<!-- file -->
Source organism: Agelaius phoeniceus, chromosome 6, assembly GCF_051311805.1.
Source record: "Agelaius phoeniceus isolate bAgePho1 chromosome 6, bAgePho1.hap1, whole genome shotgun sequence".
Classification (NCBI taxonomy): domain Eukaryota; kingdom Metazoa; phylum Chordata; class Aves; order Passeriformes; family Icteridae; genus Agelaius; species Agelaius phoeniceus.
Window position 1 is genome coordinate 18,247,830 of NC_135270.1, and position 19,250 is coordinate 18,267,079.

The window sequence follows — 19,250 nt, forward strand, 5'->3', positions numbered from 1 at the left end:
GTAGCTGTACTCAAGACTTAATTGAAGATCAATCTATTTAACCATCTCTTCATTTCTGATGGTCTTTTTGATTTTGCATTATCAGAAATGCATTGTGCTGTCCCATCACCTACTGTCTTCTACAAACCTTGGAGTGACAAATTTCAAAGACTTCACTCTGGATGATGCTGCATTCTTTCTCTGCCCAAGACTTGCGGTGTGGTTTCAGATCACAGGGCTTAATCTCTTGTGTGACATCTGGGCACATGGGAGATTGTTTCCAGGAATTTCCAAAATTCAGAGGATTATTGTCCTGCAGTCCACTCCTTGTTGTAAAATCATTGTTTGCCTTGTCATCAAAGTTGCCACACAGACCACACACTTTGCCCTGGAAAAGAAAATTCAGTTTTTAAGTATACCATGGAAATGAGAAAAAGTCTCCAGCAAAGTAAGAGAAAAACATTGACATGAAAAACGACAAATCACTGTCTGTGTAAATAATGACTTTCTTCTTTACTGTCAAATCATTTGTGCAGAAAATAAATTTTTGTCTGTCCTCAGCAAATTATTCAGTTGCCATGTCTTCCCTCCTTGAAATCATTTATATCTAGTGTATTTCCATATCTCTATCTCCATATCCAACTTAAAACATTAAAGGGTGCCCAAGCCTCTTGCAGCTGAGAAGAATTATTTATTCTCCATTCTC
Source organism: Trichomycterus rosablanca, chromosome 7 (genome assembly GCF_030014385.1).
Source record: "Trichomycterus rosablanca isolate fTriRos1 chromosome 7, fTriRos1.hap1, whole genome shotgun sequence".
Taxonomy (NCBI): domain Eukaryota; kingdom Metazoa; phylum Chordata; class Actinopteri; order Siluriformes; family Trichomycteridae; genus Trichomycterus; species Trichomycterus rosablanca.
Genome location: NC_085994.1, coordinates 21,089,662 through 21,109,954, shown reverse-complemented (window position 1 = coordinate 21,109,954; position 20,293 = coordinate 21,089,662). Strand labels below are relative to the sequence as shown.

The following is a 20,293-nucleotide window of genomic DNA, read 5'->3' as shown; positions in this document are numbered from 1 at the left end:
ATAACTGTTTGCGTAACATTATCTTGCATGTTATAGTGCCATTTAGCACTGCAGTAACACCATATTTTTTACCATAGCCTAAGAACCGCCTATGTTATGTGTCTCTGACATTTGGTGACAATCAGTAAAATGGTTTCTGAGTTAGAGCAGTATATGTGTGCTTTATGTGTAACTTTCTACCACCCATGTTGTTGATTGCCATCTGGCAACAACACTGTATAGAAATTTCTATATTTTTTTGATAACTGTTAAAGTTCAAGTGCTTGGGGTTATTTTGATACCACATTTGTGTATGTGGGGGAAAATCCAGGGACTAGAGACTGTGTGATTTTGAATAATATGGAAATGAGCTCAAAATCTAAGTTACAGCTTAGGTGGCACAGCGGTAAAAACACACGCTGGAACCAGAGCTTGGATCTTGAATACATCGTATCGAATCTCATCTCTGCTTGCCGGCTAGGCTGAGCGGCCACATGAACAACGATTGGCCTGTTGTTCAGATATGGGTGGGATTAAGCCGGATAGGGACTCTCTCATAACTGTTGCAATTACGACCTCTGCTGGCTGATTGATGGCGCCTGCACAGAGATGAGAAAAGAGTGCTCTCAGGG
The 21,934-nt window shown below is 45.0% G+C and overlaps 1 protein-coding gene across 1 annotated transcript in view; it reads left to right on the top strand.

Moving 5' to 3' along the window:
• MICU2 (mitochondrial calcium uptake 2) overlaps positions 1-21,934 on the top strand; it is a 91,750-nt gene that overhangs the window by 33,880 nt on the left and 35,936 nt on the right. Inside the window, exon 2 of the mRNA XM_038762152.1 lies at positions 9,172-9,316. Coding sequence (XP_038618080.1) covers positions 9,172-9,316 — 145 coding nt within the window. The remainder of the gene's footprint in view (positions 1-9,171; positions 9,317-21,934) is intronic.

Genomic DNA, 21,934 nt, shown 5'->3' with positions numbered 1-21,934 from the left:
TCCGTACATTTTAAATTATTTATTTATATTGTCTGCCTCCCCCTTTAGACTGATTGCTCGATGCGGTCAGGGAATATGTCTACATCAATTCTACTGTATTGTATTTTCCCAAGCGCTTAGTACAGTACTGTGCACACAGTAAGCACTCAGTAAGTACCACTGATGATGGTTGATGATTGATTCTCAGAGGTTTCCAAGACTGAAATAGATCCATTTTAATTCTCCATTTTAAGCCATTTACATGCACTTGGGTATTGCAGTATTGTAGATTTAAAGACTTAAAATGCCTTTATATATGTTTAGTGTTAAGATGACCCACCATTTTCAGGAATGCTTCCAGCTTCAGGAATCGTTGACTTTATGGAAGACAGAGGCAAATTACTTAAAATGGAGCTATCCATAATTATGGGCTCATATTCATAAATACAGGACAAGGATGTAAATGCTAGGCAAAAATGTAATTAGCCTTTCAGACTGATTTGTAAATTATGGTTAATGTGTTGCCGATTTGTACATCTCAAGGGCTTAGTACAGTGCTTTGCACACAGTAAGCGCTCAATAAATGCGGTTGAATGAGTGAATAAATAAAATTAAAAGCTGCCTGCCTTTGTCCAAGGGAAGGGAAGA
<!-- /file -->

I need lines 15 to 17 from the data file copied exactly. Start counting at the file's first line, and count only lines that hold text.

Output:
• MICU2 (mitochondrial calcium uptake 2) overlaps positions 1-21,934 on the top strand; it is a 91,750-nt gene that overhangs the window by 33,880 nt on the left and 35,936 nt on the right. Inside the window, exon 2 of the mRNA XM_038762152.1 lies at positions 9,172-9,316. Coding sequence (XP_038618080.1) covers positions 9,172-9,316 — 145 coding nt within the window. The remainder of the gene's footprint in view (positions 1-9,171; positions 9,317-21,934) is intronic.

Genomic DNA, 21,934 nt, shown 5'->3' with positions numbered 1-21,934 from the left:
TCCGTACATTTTAAATTATTTATTTATATTGTCTGCCTCCCCCTTTAGACTGATTGCTCGATGCGGTCAGGGAATATGTCTACATCAATTCTACTGTATTGTATTTTCCCAAGCGCTTAGTACAGTACTGTGCACACAGTAAGCACTCAGTAAGTACCACTGATGATGGTTGATGATTGATTCTCAGAGGTTTCCAAGACTGAAATAGATCCATTTTAATTCTCCATTTTAAGCCATTTACATGCACTTGGGTATTGCAGTATTGTAGATTTAAAGACTTAAAATGCCTTTATATATGTTTAGTGTTAAGATGACCCACCATTTTCAGGAATGCTTCCAGCTTCAGGAATCGTTGACTTTATGGAAGACAGAGGCAAATTACTTAAAATGGAGCTATCCATAATTATGGGCTCATATTCATAAATACAGGACAAGGATGTAAATGCTAGGCAAAAATGTAATTAGCCTTTCAGACTGATTTGTAAATTATGGTTAATGTGTTGCCGATTTGTACATCTCAAGGGCTTAGTACAGTGCTTTGCACACAGTAAGCGCTCAATAAATGCGGTTGAATGAGTGAATAAATAAAATTAAAAGCTGCCTGCCTTTGTCCAAGGGAAGGGAAGA